Spending over the budget


(12/16/2009)

From: Dave Binius

Retired CFO/CIO

United Building Centers

I read Hugh Miller’s passionate plea for sanity regarding our country’s current fiscal problems, that are bad and getting worse, and I agree with most of what he wrote.

Being an analytical person, my tendency is to consider facts and not speculation on what-might-happen-if. There is a series of facts from fairly recent history that are very relevant to our country’s fiscal situation that don’t get much publicity, and in my opinion we all should remember and reflect on.

At the 1988 Republican National Convention George H. W. Bush gave us the now famous line “Read my lips, no new taxes”. Shortly after he became president our country’s high growth of the early 1980s slowed and a recession set in. As a result, Bush was pressured by Democrats and some Republicans to raise taxes as a way to reduce the national budget deficit and relieve the recessionary pressures.

After much controversy and debate during the early years of the first Bush presidency regarding taxes and our country’s deteriorating fiscal health, serious negotiation — by both sides of the aisle — produced the Budget Enforcement Act of 1990.

In short, what the Act said was that no spending could be made by Congress beyond what was budgeted for unless additional revenue was identified to cover the expense. Obviously, revenue to cover unbudgeted new spending meant more taxes and both sides of the aisle were opposed to that.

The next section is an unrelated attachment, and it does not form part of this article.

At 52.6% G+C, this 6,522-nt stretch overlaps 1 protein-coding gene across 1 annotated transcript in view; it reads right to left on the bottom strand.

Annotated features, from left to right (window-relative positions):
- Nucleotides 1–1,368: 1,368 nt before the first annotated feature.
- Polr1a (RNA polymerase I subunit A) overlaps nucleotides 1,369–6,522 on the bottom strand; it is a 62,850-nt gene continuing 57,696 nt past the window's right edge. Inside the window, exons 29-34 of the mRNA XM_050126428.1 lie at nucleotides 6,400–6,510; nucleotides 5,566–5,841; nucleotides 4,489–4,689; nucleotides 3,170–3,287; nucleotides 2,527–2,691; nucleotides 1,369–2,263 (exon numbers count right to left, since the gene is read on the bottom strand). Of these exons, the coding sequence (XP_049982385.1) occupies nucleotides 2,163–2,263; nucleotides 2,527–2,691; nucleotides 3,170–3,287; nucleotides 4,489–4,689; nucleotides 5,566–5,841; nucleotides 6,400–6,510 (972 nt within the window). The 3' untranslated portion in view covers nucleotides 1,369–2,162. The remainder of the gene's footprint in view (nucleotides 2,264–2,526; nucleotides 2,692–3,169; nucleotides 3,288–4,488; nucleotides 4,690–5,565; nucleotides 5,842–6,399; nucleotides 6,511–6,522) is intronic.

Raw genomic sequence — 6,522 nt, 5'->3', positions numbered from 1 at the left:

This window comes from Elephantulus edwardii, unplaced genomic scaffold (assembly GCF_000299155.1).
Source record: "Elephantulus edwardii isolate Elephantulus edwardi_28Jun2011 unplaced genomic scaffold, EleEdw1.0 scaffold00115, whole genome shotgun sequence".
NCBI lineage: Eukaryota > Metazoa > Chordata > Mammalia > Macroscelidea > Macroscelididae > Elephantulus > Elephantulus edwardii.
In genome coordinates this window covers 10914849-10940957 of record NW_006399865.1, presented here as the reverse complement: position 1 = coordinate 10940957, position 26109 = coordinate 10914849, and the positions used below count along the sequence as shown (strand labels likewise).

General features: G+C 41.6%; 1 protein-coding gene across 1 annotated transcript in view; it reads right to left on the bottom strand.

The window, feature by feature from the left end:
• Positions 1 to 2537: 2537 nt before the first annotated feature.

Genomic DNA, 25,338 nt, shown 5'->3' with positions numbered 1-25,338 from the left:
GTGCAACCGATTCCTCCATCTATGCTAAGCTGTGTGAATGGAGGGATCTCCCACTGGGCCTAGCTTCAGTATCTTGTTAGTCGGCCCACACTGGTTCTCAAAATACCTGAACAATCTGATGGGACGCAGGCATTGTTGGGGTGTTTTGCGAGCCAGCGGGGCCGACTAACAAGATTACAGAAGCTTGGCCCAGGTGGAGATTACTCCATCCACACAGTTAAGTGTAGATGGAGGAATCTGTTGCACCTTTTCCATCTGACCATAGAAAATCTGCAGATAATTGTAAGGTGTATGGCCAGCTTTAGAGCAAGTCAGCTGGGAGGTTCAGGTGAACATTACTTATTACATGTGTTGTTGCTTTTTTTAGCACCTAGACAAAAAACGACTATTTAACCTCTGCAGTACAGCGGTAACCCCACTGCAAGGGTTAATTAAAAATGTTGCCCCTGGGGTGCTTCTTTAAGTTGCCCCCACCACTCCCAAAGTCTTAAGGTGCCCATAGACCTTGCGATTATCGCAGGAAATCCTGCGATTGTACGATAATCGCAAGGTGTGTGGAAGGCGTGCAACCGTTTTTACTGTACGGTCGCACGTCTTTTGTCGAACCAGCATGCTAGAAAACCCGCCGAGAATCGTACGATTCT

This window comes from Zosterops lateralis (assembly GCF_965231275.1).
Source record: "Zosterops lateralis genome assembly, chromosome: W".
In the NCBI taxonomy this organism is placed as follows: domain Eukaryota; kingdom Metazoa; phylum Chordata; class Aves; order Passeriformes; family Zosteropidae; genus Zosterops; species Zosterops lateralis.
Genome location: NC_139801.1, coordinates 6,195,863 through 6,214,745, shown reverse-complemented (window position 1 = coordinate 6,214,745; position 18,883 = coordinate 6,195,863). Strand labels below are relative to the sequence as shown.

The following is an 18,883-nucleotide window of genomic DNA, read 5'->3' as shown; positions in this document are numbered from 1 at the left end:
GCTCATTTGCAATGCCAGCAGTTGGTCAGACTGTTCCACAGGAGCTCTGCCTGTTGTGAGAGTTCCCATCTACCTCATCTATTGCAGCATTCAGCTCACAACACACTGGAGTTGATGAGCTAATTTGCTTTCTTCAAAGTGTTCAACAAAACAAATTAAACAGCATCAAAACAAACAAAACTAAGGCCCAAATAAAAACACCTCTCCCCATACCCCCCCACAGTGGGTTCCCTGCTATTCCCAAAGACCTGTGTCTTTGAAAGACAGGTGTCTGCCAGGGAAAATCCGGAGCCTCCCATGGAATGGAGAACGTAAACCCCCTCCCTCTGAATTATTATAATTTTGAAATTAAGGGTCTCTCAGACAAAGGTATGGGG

The Act also detailed where monies were to come from to cover spending not included in any approved balanced budget. Once again, very briefly, the Act specified that children’s programs, elderly citizens’ programs, etc. would be cut to free up monies to cover unbudgeted spending by Congress. Raising taxes and cutting any of these sensitive programs were things that Congress simply did not want to do.

So reviewing facts, Bush did not get reelected in 1992 as many will tell us because he promised not to raise taxes, but eventually felt it necessary to do so. The two terms of Bill Clinton’s presidency were then basically concurrent with the Budget Enforcement Act of 1990. As a result, the facts are that during much of the Clinton presidency we had budget surpluses. During the last year of Clinton’s term in office, there was a budget surplus of a trillion dollars. Also, during those last few years of Clinton’s term we were actually paying down the national debt. And remember, this was at the end of the 1990s, not that long ago.

Unfortunately, the Budget Enforcement Act was written to be in effect for only 10 years and then it needed to be renewed by Congress if the process was to continue. In 2000 George W. Bush won the election and with a Republican Congress let the Budget Enforcement Act lapse. So once again Congress began spending beyond what was budgeted, and now we have budget deficits in the multiple trillions of dollars and our national debt has soared.

Obviously, there are other issues — the war in Iraq, the reduction of regulations in the banking system and subsequent near financial collapse, NAFTA, and many others which have helped cause spending to get out of control and the fiscal nightmare our country currently faces.

History tells us that unless we legislate budget control, our Congress, whether Democrat or Republican, simply cannot resist spending beyond our means. Therefore, it seems that step # 1 to solve our seemingly unsolvable fiscal problem is budget legislation with unpopular penalties for spending over the budget.

 

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